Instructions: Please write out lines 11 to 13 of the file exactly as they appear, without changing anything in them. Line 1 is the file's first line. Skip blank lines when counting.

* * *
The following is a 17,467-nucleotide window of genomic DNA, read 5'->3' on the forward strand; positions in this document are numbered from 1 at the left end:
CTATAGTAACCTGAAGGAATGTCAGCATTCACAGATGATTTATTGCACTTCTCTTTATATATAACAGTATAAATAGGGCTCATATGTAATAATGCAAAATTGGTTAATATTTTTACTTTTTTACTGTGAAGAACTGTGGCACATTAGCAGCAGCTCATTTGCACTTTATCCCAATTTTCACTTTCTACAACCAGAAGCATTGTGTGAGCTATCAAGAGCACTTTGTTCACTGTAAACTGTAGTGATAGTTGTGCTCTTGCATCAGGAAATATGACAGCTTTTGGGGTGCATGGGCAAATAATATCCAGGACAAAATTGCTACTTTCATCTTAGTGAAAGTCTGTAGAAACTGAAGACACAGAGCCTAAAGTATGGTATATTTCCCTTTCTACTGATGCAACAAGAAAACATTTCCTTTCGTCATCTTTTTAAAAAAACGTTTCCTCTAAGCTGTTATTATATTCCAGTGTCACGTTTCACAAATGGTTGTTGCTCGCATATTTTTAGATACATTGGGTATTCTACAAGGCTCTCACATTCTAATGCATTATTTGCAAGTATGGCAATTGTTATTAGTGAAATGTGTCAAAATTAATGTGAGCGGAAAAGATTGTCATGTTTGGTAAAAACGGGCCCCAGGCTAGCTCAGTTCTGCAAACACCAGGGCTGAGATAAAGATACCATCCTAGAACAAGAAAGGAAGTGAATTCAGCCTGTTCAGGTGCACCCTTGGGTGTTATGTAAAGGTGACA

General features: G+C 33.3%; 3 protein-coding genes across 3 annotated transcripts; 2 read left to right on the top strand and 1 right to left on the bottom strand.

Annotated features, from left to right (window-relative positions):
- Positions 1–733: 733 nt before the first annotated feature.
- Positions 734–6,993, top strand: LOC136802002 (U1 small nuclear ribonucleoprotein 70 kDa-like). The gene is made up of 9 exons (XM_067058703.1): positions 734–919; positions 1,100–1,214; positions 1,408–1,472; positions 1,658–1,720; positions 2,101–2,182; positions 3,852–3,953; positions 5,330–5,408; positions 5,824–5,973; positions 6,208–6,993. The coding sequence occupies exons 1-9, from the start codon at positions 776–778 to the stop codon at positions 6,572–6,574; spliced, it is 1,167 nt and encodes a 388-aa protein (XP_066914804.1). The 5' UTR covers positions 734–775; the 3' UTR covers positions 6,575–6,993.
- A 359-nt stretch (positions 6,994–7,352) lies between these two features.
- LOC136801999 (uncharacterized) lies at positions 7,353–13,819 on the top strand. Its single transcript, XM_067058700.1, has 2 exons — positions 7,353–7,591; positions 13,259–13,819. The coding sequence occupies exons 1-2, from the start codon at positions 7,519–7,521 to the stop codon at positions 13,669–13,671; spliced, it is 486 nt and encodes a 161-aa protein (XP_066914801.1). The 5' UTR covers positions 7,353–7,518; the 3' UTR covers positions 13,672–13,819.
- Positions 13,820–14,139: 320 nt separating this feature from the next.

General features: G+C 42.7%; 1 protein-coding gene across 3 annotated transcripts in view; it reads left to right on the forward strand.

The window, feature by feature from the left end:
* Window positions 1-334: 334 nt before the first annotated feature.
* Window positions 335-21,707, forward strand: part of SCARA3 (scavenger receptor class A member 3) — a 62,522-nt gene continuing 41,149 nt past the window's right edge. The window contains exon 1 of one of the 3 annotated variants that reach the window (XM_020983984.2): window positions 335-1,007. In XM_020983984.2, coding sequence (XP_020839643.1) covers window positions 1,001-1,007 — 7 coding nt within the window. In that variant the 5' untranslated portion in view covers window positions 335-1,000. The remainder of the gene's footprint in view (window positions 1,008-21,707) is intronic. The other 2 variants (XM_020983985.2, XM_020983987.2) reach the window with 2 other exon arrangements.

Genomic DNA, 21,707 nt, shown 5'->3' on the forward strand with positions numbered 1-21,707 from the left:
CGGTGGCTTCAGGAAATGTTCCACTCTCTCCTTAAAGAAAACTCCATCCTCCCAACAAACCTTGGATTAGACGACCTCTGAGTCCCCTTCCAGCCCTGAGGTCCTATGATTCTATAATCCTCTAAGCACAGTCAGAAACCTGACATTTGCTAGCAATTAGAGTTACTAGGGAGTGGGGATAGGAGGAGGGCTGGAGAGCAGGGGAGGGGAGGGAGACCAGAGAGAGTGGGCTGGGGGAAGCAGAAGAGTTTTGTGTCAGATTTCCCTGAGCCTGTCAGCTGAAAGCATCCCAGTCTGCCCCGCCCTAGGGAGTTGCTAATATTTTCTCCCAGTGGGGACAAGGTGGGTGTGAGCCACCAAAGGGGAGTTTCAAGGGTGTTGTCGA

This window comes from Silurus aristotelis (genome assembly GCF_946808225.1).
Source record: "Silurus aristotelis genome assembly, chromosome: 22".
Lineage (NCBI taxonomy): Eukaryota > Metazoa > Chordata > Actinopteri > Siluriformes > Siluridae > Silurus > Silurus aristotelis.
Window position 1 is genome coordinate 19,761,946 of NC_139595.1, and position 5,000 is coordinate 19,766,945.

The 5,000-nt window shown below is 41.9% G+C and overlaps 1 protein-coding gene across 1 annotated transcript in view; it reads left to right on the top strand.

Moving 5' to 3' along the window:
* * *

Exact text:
The window, feature by feature from the left end:
* Window positions 1-334: 334 nt before the first annotated feature.
* Window positions 335-21,707, forward strand: part of SCARA3 (scavenger receptor class A member 3) — a 62,522-nt gene continuing 41,149 nt past the window's right edge. The window contains exon 1 of one of the 3 annotated variants that reach the window (XM_020983984.2): window positions 335-1,007. In XM_020983984.2, coding sequence (XP_020839643.1) covers window positions 1,001-1,007 — 7 coding nt within the window. In that variant the 5' untranslated portion in view covers window positions 335-1,000. The remainder of the gene's footprint in view (window positions 1,008-21,707) is intronic. The other 2 variants (XM_020983985.2, XM_020983987.2) reach the window with 2 other exon arrangements.